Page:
5. No I don’t like air raid siren the hurt my eras

  6. Rembemrence day it a good idear for ir

  7. highburyh says:

    I can clearly remember the sirens in the 1970s we had to go to the school roof…

  8. DerekClark says:

    I think it’s a good idea to remember the fire crews who fought the London Blitz. Not enough recognition s given to the fire crews for their contribution to saving London.

    Both my uncles were in the Auxiliary Fire Service. My uncle Rob MacQuire served on the Massey Shaw, my other uncle was a dispatch rider.
    I can remember the air sirens as a child of 5 years. It certainly wont upset me to hear it again.

  9. I lived through the bombing, the smell of burning, my sister being born in the shelter at the bottom of the garden, she was Christened Margaret “Anderson” Johnson. I can still hear the fire engines, now everything is turned into an event. I prefer to keep such things private.

  10. VC says:

    Remembering the firefighters that fought to save lives while bombs fell around them, is an event worth holding. Don’t grumble about this event – trash the vacuous ones! And those firefighters were just as haunted by sirens and what they witnessed as the rest of you.

    I remember the crew of the Massey around 1989-90 and would like to be there in memory of Tom Bell. I’m glad the Massey’s still going.

  11. June burgess says:

    I wish I was well enough to be in London on 29th I was only three when the war ended but the sirens still make me feel sick and terrified l recently moved from London and I miss it my father got killed in the war and my uncles were fire fighters and one was in d day landing but the fire fighters did a wonderful job on the home front they don’t get enough recognition we owe our lives to them and the fire spotters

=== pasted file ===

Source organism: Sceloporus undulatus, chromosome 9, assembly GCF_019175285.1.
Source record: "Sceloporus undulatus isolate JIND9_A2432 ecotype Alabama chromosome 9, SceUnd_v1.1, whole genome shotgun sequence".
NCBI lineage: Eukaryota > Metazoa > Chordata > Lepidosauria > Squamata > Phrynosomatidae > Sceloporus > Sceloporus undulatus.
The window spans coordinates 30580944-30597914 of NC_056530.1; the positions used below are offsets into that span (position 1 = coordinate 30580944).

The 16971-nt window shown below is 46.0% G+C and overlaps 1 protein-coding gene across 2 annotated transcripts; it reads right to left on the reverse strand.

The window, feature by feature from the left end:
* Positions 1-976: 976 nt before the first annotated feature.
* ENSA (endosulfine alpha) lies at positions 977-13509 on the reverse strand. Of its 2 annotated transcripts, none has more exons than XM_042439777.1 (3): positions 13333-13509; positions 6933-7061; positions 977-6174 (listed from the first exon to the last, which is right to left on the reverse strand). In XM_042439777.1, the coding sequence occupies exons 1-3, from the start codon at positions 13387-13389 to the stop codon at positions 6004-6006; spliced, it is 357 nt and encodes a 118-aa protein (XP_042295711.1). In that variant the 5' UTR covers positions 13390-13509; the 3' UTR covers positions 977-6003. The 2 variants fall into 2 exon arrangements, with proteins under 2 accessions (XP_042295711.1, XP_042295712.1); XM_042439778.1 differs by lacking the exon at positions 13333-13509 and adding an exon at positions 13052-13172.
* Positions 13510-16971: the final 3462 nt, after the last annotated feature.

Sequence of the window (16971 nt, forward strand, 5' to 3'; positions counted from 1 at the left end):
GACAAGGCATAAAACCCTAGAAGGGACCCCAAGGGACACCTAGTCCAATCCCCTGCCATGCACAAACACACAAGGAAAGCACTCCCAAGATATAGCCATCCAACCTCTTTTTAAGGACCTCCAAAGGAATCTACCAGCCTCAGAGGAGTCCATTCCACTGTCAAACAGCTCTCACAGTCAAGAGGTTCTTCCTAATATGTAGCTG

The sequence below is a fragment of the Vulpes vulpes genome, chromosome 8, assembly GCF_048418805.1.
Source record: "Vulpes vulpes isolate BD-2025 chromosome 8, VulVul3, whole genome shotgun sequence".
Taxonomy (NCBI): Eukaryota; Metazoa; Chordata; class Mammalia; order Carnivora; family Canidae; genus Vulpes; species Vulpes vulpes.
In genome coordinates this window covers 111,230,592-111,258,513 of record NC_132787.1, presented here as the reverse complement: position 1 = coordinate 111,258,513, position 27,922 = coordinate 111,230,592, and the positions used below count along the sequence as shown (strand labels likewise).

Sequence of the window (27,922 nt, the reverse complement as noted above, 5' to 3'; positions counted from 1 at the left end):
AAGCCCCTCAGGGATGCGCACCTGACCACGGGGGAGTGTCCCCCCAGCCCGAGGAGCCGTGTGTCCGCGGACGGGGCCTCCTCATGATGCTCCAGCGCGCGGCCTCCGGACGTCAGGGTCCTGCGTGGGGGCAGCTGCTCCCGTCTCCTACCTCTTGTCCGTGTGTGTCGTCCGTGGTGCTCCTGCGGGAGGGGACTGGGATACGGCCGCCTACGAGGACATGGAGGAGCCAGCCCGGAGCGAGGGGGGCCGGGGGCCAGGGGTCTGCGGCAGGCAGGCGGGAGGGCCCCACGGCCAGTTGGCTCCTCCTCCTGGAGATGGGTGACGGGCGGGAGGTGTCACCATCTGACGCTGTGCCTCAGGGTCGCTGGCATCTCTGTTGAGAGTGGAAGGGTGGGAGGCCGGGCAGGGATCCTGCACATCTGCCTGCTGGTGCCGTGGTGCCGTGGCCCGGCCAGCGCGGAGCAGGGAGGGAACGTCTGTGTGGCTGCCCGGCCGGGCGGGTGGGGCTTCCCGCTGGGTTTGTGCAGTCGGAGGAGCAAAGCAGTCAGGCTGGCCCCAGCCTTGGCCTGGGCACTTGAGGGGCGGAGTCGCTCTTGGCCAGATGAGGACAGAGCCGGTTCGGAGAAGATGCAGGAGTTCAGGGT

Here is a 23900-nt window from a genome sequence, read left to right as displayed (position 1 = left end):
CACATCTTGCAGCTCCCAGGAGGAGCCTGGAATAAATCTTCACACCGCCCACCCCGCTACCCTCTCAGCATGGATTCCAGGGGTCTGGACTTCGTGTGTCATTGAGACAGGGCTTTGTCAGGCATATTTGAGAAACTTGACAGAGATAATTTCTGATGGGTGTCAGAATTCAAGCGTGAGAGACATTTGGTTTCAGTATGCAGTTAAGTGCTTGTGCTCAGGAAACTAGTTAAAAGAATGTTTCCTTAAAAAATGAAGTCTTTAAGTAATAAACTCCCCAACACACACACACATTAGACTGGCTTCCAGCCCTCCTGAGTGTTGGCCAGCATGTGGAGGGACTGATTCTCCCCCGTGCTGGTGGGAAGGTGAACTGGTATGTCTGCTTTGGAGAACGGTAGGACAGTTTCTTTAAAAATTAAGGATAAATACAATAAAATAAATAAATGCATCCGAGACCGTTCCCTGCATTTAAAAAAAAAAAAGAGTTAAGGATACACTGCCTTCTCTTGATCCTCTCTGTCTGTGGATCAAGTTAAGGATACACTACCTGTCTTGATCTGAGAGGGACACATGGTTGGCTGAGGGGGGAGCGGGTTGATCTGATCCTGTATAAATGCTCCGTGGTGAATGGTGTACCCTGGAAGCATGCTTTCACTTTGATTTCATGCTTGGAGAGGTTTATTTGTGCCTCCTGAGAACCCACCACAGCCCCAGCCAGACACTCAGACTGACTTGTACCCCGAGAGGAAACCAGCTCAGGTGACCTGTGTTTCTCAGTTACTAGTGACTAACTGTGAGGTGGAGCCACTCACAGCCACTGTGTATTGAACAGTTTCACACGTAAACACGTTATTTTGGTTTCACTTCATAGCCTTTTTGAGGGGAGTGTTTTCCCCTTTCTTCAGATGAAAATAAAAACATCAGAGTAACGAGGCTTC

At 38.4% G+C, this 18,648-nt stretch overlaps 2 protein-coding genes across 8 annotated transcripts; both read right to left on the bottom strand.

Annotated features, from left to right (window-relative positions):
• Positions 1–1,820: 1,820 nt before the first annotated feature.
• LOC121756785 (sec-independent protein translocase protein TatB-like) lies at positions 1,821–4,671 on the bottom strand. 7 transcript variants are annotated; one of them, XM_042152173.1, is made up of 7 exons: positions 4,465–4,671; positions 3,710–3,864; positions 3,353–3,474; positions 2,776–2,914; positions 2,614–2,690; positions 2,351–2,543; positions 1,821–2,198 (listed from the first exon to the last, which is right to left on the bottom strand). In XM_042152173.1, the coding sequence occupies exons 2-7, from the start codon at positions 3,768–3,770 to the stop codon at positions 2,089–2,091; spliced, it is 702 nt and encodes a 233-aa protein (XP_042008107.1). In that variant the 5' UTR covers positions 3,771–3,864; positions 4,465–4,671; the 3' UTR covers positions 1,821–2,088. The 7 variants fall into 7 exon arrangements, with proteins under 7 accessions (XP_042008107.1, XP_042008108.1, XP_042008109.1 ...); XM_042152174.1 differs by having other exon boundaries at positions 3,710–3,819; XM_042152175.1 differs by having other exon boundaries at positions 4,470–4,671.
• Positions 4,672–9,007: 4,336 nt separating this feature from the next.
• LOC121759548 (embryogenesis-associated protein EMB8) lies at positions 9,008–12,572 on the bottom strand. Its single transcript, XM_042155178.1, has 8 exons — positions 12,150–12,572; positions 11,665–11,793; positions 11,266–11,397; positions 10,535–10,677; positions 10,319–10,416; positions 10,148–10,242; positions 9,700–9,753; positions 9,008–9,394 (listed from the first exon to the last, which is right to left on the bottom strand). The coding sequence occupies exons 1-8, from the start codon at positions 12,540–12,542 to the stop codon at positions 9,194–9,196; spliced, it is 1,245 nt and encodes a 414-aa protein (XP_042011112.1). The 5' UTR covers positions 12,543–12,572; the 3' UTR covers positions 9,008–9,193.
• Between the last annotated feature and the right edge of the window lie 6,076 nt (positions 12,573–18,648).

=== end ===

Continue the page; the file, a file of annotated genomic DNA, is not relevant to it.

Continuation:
12. Des collings says:

    Sad to hear that it may be a hand cranked siren, due to concerns of people who MAY hear it and wonder what it is, or MAY remind our senior citizens who lived through the blitz and MAY bring back memories. But given the fact as mentioned earlier, if you live over half a mile from it, I doubt you will hear it. How about all the tv films that are shown most days, which include the siren noise, and the very popular dad’s army,which featured a siren sounding at the end of every episode, did it upset them then or was it banned ? No it wasn’t. I for one was going to attend to show my respects to the brave fire fighters and people of London who suffered in the blitz. I’m now having second thoughts of attending..

  13. dean says:

    I herad it was the same no idear how they are going to set the air siren of and there is war planes to and pepole MIT be scared plasie the queen and Prince Harry his wife and son mite not like the fact of an air raid siren going of

  14. Janis says:

    Are you sure about this??
    Nothing on the city of London website, nothing on the London fire brigade website, nothing in time out, in fact nothing anywhere in the media to say this is happening!!!

  15. Nobody says:

    We travelled over 100 miles to attend the event – waited in the cold – all for nothing!!!

  16. Some friends and I went to this event, but in the end, it was only a hand-cranked siren and if you weren’t concentrating, you missed it! But the vintage fire engines were beautifully maintained and the people staffing them were incredibly friendly and chatty. We had a wonderful time!